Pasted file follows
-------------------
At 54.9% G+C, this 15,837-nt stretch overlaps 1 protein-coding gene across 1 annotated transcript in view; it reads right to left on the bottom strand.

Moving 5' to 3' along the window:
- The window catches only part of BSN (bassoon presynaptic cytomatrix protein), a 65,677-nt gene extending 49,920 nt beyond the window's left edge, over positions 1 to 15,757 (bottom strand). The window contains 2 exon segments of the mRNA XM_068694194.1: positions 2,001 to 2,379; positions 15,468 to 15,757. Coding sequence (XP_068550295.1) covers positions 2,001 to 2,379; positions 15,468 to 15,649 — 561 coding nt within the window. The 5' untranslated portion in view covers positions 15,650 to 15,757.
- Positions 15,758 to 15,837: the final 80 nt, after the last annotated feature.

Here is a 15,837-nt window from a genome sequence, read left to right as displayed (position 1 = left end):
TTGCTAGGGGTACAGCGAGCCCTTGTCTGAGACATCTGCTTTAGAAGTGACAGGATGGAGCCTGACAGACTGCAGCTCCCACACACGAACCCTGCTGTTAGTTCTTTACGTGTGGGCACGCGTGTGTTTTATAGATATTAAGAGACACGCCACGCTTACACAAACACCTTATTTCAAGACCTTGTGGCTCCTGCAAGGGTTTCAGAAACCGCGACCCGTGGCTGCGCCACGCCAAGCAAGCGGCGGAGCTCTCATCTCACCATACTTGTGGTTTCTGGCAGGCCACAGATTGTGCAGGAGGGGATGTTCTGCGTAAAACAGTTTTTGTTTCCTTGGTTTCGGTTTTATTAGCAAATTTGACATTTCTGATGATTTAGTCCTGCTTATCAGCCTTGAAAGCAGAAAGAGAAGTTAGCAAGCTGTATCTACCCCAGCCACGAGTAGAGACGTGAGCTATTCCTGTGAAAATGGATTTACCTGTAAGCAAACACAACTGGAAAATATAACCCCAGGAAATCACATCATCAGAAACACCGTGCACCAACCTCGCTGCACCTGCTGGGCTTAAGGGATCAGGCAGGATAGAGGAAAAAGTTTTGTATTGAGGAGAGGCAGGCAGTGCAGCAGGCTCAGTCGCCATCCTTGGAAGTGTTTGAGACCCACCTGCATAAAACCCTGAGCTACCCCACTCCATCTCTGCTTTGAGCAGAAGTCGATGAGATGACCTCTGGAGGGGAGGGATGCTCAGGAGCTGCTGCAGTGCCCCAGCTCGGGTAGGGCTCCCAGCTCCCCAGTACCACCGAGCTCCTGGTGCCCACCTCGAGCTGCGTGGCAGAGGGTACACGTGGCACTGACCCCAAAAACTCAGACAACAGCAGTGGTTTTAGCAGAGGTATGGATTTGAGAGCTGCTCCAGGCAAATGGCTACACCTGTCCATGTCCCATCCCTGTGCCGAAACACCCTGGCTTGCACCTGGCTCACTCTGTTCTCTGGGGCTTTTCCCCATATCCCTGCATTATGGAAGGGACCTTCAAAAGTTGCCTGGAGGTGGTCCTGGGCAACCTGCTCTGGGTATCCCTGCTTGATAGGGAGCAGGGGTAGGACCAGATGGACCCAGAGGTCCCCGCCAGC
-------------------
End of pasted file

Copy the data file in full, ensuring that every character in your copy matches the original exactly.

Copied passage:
At 54.9% G+C, this 15,837-nt stretch overlaps 1 protein-coding gene across 1 annotated transcript in view; it reads right to left on the bottom strand.

Moving 5' to 3' along the window:
- The window catches only part of BSN (bassoon presynaptic cytomatrix protein), a 65,677-nt gene extending 49,920 nt beyond the window's left edge, over positions 1 to 15,757 (bottom strand). The window contains 2 exon segments of the mRNA XM_068694194.1: positions 2,001 to 2,379; positions 15,468 to 15,757. Coding sequence (XP_068550295.1) covers positions 2,001 to 2,379; positions 15,468 to 15,649 — 561 coding nt within the window. The 5' untranslated portion in view covers positions 15,650 to 15,757.
- Positions 15,758 to 15,837: the final 80 nt, after the last annotated feature.

Here is a 15,837-nt window from a genome sequence, read left to right as displayed (position 1 = left end):
TTGCTAGGGGTACAGCGAGCCCTTGTCTGAGACATCTGCTTTAGAAGTGACAGGATGGAGCCTGACAGACTGCAGCTCCCACACACGAACCCTGCTGTTAGTTCTTTACGTGTGGGCACGCGTGTGTTTTATAGATATTAAGAGACACGCCACGCTTACACAAACACCTTATTTCAAGACCTTGTGGCTCCTGCAAGGGTTTCAGAAACCGCGACCCGTGGCTGCGCCACGCCAAGCAAGCGGCGGAGCTCTCATCTCACCATACTTGTGGTTTCTGGCAGGCCACAGATTGTGCAGGAGGGGATGTTCTGCGTAAAACAGTTTTTGTTTCCTTGGTTTCGGTTTTATTAGCAAATTTGACATTTCTGATGATTTAGTCCTGCTTATCAGCCTTGAAAGCAGAAAGAGAAGTTAGCAAGCTGTATCTACCCCAGCCACGAGTAGAGACGTGAGCTATTCCTGTGAAAATGGATTTACCTGTAAGCAAACACAACTGGAAAATATAACCCCAGGAAATCACATCATCAGAAACACCGTGCACCAACCTCGCTGCACCTGCTGGGCTTAAGGGATCAGGCAGGATAGAGGAAAAAGTTTTGTATTGAGGAGAGGCAGGCAGTGCAGCAGGCTCAGTCGCCATCCTTGGAAGTGTTTGAGACCCACCTGCATAAAACCCTGAGCTACCCCACTCCATCTCTGCTTTGAGCAGAAGTCGATGAGATGACCTCTGGAGGGGAGGGATGCTCAGGAGCTGCTGCAGTGCCCCAGCTCGGGTAGGGCTCCCAGCTCCCCAGTACCACCGAGCTCCTGGTGCCCACCTCGAGCTGCGTGGCAGAGGGTACACGTGGCACTGACCCCAAAAACTCAGACAACAGCAGTGGTTTTAGCAGAGGTATGGATTTGAGAGCTGCTCCAGGCAAATGGCTACACCTGTCCATGTCCCATCCCTGTGCCGAAACACCCTGGCTTGCACCTGGCTCACTCTGTTCTCTGGGGCTTTTCCCCATATCCCTGCATTATGGAAGGGACCTTCAAAAGTTGCCTGGAGGTGGTCCTGGGCAACCTGCTCTGGGTATCCCTGCTTGATAGGGAGCAGGGGTAGGACCAGATGGACCCAGAGGTCCCCGCCAGC